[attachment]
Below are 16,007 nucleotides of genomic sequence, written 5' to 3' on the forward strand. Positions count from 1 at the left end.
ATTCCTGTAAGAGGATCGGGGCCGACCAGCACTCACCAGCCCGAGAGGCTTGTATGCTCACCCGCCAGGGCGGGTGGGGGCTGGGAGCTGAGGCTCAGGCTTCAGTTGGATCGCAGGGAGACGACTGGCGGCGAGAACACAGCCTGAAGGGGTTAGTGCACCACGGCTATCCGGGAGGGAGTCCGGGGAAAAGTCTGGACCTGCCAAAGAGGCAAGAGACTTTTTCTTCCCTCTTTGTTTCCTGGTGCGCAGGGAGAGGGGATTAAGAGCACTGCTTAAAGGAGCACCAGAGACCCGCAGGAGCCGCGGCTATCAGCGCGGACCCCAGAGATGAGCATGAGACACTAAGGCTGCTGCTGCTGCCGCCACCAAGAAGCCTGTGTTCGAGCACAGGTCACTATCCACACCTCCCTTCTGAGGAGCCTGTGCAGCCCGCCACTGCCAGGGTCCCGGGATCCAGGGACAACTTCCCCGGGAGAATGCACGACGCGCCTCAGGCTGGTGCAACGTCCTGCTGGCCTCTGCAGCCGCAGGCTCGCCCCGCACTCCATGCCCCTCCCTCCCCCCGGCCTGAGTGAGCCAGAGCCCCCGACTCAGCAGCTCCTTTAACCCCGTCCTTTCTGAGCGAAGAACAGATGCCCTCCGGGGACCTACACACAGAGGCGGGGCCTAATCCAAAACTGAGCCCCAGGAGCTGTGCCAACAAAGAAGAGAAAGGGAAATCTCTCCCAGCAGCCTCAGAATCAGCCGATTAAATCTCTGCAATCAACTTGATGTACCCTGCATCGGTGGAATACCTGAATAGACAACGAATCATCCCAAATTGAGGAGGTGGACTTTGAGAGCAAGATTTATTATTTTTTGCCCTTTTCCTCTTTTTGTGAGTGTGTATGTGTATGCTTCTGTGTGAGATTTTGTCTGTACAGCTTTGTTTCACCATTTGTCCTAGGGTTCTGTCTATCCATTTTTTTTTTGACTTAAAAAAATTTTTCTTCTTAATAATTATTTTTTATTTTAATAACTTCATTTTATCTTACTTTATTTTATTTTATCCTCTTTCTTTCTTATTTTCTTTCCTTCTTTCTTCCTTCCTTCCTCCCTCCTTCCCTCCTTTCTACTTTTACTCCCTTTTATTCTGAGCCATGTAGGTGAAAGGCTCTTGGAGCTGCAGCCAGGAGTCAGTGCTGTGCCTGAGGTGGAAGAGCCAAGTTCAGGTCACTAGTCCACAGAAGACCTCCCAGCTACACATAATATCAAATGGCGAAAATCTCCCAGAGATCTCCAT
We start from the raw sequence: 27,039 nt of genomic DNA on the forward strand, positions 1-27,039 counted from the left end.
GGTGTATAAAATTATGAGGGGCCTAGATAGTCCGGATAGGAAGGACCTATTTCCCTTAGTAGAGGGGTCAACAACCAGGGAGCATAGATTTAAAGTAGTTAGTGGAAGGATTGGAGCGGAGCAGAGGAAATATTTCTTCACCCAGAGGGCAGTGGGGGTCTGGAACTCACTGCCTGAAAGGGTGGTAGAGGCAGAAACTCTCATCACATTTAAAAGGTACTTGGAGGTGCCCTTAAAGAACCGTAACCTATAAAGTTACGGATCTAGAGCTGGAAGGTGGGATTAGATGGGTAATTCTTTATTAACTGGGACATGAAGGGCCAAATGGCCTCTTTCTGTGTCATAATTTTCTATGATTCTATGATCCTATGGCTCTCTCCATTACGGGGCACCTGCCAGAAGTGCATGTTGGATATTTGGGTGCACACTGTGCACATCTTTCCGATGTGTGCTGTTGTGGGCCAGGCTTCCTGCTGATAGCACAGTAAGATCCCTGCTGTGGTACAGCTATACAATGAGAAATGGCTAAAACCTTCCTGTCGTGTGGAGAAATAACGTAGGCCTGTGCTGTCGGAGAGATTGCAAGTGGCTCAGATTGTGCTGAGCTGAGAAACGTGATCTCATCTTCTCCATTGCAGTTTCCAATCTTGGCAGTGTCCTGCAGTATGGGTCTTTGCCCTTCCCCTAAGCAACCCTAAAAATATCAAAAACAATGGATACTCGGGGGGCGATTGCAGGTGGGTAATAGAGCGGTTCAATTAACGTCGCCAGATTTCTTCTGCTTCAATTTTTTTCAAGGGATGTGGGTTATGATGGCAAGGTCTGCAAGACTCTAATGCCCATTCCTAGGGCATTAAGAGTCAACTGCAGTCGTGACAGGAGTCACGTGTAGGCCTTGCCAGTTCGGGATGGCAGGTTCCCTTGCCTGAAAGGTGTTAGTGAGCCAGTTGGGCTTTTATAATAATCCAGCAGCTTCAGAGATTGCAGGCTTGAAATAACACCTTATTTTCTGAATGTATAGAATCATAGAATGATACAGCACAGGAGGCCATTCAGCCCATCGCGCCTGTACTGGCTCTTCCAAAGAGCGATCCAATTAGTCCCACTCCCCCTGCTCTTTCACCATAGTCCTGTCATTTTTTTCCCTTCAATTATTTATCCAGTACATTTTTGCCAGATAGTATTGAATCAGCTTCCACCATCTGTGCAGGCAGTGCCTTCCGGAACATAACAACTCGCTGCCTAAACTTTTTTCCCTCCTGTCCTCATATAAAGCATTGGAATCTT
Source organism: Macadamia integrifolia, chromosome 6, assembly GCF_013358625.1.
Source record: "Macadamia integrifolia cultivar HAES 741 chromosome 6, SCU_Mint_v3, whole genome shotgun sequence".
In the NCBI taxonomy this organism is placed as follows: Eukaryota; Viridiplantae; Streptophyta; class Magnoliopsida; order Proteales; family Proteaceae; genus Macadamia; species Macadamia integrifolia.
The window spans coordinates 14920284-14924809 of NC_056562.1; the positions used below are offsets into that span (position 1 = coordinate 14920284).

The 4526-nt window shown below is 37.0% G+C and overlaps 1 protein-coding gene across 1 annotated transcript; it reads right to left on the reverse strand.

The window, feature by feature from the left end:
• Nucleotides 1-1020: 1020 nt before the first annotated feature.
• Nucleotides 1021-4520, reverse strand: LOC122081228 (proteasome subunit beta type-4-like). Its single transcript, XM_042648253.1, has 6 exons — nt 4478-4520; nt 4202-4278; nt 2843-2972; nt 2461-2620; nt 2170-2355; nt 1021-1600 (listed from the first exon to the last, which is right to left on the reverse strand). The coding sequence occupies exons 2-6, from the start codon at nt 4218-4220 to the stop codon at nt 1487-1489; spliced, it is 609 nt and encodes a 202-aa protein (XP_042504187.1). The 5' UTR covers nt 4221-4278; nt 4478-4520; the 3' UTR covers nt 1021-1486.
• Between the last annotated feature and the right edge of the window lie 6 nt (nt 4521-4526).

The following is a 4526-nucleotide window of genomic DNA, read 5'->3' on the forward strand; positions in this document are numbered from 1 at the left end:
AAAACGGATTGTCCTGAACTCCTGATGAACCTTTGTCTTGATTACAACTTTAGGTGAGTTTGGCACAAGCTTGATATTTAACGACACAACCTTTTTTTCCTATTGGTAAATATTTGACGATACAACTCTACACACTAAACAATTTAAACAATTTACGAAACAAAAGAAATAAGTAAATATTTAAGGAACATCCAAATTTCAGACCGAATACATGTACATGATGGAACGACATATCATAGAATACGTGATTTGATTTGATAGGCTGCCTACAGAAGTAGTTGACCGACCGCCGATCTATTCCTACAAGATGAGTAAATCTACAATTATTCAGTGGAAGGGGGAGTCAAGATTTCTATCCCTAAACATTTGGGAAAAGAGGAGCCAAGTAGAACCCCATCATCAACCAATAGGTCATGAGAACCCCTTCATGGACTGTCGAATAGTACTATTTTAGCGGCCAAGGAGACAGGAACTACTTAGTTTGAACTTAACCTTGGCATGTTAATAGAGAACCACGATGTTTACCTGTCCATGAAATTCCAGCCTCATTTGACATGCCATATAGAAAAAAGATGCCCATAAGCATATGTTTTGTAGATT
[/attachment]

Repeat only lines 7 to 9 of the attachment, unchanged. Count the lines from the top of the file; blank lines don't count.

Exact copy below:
In the NCBI taxonomy this organism is placed as follows: Eukaryota; Viridiplantae; Streptophyta; class Magnoliopsida; order Proteales; family Proteaceae; genus Macadamia; species Macadamia integrifolia.
The window spans coordinates 14920284-14924809 of NC_056562.1; the positions used below are offsets into that span (position 1 = coordinate 14920284).

The 4526-nt window shown below is 37.0% G+C and overlaps 1 protein-coding gene across 1 annotated transcript; it reads right to left on the reverse strand.